Opinion

OP-ED: The Victim, the Bully and the Outside

John LashIn prison I could often tell who would be a target for victimization. I developed this ability the old fashioned way, through observation. Predators abound in that world, so opportunities to witness their attacks were common. Whether it was robbery, rape, extortion or some other attempt to dominate those who were on the losing end had often had something in common.

According to the convict code the victims were “weak.” This isn’t surprising, since the code was created by those with an interest in perpetuating such crimes. The truth wasn’t that the victims  were weak though, instead I see now that they were different somehow. They didn’t fit in, didn’t make friends easily, and didn’t elicit much sympathy from bystanders.

The same dynamic is at play in bullying, whether in schools or the workplace, where the number one risk factor for being a victim is, again, being different. When we consider the nature of systems, which to some extent have to be invested in self perpetuation, this isn’t really surprising. Widely divergent groups, from yogic vegans to Rush Limbaugh fans, employ similar tactics to maintain group conformity and distance themselves from outsiders, though obviously these don’t always take the form of violence.

Keep these examples in mind, and reflect that our society is a group as well, and like other groups it works to maintain a status quo. And, again like other groups, some people are more “in” than others. Some people are more likely to be picked on. Consider the criminal justice system, including the portion that applies to juveniles. Blacks are much more likely to be incarcerated than whites, up to six times as likely in recent years. Other groups that come in for rough treatment include homosexuals, the poor, the uneducated and those suffering from mental illness.

Falling into any of these categories, or God help you more than one, increases your chances of being arrested, being convicted, getting a longer sentence (and being less likely to be diverted) and being less likely to be paroled. These same groups are impacted disproportionately by other ills as well, including homelessness and violence.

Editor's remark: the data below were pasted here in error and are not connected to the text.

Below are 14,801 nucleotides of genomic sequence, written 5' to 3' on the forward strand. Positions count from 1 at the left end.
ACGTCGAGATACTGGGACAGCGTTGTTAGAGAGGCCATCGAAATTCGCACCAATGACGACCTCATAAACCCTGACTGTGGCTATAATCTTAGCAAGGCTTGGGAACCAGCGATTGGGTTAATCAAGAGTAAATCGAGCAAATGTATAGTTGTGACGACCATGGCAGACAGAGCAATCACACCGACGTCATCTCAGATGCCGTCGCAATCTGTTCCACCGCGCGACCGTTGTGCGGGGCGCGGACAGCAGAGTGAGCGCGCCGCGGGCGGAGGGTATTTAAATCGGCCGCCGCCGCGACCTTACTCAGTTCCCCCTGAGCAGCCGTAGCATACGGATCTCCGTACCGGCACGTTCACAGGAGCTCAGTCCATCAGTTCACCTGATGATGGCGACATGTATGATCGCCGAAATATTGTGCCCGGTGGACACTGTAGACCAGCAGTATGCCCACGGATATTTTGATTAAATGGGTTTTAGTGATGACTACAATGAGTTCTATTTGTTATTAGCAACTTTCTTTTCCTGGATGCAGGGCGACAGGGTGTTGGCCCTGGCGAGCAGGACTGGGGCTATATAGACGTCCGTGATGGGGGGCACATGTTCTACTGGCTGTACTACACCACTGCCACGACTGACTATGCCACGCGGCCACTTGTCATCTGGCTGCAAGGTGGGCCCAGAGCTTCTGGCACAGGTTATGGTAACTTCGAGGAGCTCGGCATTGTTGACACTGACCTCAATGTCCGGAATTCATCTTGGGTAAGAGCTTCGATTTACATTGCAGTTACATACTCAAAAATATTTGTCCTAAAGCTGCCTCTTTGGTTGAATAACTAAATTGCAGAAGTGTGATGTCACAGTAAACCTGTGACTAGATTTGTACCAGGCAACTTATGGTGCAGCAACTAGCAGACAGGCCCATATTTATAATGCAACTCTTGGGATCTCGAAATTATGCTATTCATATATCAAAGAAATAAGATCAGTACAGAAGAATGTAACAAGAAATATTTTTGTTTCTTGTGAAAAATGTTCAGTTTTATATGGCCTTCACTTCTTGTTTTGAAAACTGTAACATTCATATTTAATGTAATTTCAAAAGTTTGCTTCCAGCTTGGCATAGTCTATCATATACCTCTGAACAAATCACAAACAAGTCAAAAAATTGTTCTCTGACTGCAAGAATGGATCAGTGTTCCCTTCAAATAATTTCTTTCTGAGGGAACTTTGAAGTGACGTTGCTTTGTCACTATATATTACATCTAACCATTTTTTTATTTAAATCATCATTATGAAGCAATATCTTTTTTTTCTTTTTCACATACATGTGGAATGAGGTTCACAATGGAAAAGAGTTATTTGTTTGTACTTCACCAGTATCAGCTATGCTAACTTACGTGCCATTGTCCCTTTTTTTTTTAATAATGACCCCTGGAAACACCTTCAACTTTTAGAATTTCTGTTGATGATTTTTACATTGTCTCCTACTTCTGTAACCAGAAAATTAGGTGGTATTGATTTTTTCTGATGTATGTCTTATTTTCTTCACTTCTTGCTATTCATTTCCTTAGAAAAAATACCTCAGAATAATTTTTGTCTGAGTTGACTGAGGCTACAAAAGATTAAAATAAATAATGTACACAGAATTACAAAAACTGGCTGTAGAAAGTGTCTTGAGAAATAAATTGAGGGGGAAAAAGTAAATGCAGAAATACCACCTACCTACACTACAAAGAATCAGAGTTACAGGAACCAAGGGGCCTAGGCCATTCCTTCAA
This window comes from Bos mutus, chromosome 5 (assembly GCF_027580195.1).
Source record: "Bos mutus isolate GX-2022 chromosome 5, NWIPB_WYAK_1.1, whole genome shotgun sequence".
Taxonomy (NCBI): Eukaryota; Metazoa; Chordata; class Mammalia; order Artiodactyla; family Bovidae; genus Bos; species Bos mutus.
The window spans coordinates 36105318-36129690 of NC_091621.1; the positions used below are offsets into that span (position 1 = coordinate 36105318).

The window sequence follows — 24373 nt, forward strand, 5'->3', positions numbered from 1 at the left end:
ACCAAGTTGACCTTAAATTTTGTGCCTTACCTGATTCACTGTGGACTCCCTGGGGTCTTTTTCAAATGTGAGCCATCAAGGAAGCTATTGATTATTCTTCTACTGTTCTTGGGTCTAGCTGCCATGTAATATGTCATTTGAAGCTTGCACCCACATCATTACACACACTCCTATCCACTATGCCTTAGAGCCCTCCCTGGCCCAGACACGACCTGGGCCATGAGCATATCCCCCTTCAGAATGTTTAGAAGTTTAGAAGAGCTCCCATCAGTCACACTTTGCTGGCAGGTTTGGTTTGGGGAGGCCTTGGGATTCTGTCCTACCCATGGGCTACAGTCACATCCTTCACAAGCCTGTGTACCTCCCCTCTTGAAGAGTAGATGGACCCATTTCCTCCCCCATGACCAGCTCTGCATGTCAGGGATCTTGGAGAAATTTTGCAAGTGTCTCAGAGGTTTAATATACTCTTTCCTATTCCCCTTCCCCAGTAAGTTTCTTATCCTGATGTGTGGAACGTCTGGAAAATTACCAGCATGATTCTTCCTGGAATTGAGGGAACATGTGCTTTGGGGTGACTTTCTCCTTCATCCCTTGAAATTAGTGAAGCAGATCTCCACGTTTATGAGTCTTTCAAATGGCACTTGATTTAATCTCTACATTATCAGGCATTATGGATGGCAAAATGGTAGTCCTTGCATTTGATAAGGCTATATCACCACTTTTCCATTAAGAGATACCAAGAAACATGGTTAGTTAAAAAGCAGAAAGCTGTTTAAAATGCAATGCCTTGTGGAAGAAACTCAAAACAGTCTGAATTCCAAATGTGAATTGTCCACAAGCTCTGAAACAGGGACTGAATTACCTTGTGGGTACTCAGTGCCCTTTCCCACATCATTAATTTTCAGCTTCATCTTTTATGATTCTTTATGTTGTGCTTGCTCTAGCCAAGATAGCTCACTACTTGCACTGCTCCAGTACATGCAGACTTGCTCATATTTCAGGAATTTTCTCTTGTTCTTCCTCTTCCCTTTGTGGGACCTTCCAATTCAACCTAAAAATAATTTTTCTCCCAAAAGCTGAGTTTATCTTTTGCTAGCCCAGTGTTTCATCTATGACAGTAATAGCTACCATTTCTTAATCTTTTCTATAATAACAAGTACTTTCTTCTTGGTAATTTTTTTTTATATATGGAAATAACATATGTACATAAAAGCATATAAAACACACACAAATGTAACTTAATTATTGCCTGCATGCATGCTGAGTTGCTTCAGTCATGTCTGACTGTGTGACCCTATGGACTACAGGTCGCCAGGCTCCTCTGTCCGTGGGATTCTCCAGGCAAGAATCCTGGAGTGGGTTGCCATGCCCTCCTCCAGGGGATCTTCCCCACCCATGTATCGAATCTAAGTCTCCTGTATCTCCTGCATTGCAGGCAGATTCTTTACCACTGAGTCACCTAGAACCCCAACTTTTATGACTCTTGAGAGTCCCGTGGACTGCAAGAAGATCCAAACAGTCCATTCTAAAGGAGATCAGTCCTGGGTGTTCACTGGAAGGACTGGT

This kind of structure is so deep as to be almost invisible to the larger society, and largely passes unnoticed as anything other than the way things are. White collar criminals who steal millions often end up doing less time than petty thieves. Homeless users of crack do more time than celebrities snorting cocaine. On and on the imbalance and injustice goes, pointing to deep levels of hypocrisy not only in our criminal justice system, but in our society as a whole.

In bullying prevention work one of the most effective strategies is to engage bystanders. Most bullying behaviors occur in front of others, who may sometimes egg on the bully but more often just stand by and do nothing, relieved perhaps that they are not the victim. Bystanders may in fact blame the victim for being different, and sense somehow that they have brought their situation on themselves.

A little education can change this though. Just pointing out to people that victims don’t deserve what is happening to them, and encouraging bystanders to speak up or go get help can radically lower the incidence of bullying. Can something similar be accomplished in the larger realm of our society, where much of the behavior is unconscious and invisible to the unaffected? I think so, and I encourage you to spread the word.

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